I have chosen to change that association by kneeling down and praying before baths. This is easier to do when things are going ok, but when the darkness threatens, my being sometimes wishes to just wallow in the heaviness. It’s what I did for years so even though it’s not a good thing to do, it’s what my subconscious knows to be me, so if I don’t pay attention it’s what I end up doing, giving in to the melancholy moods.
Another trick that I’ve learnt is to do my pick-me-up activity. Years of depression can leave you with a very thin catalogue of activities that you enjoy that can lift your mood. Sometimes, even those can be ‘perverted’ to defeat their purpose. One thing I thank God for always is my love for reading. I read everything, newspapers, magazines, books, blogs, fiction , non-fiction, the lot. I never noticed it before but often-times, when depressed, I would look for comfort in a book. Sadly, your brain is not very discerning when you are depressed, so even this pick-me-up activity could end up enhancing the depression if you happened to be reading dark material. The idea is to choose a pick-me-up that actually works for you. Movies, TV and other media might help temporarily but I find you are not always in a position to do any of them, especially if you work.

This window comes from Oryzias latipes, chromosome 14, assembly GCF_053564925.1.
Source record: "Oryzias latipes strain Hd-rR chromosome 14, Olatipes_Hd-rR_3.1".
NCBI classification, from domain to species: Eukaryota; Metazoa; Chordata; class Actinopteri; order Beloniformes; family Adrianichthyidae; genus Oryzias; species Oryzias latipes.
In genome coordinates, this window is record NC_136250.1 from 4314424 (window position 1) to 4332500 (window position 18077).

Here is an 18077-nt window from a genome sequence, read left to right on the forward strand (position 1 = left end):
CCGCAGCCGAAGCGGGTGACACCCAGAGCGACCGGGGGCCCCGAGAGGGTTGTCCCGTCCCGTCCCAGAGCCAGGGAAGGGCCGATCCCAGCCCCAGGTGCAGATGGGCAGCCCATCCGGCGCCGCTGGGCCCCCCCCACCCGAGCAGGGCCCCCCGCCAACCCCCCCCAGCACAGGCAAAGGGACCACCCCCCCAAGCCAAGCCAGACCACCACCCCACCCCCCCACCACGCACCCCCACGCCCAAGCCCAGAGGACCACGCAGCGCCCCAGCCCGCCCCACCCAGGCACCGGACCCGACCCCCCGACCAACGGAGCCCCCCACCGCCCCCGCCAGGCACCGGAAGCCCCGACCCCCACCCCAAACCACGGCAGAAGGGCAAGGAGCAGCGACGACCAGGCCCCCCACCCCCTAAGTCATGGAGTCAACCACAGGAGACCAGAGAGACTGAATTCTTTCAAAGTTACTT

I guess what I’m conveying to you is that this battle against this sometimes diabolical and debilitating illness is not always straight forward. I’ve debunked the notion of “happy pills” in my own life because although I’ve found anti-depression medication to be absolutely necessary in my case, they don’t make you “depression-proof” as my clinical psychologist likes to say. I find they serve to give you a fighting chance where you previously thought you had none. They serve to give you a better shock-absorption system, allowing you a longer and more considered reaction time where you would have previously gone straight in to the pits of depression, sometimes with no discernible way out. But “happy pills”? I don’t think so. You, as a person, remain solely responsible for injecting the “happy” into your pills, or life.
I was heartened by a certain response I got to the blog post “That Was Then”. Where I thought I had not necessarily conveyed what I had set out to do, a response came that a reader was encouraged to think about ways of dealing with their continuous “foul moods”. That’s the magic of reading and writing for me, sharing thoughts that until you put down on paper were your private preserve. Thank you for reading mine.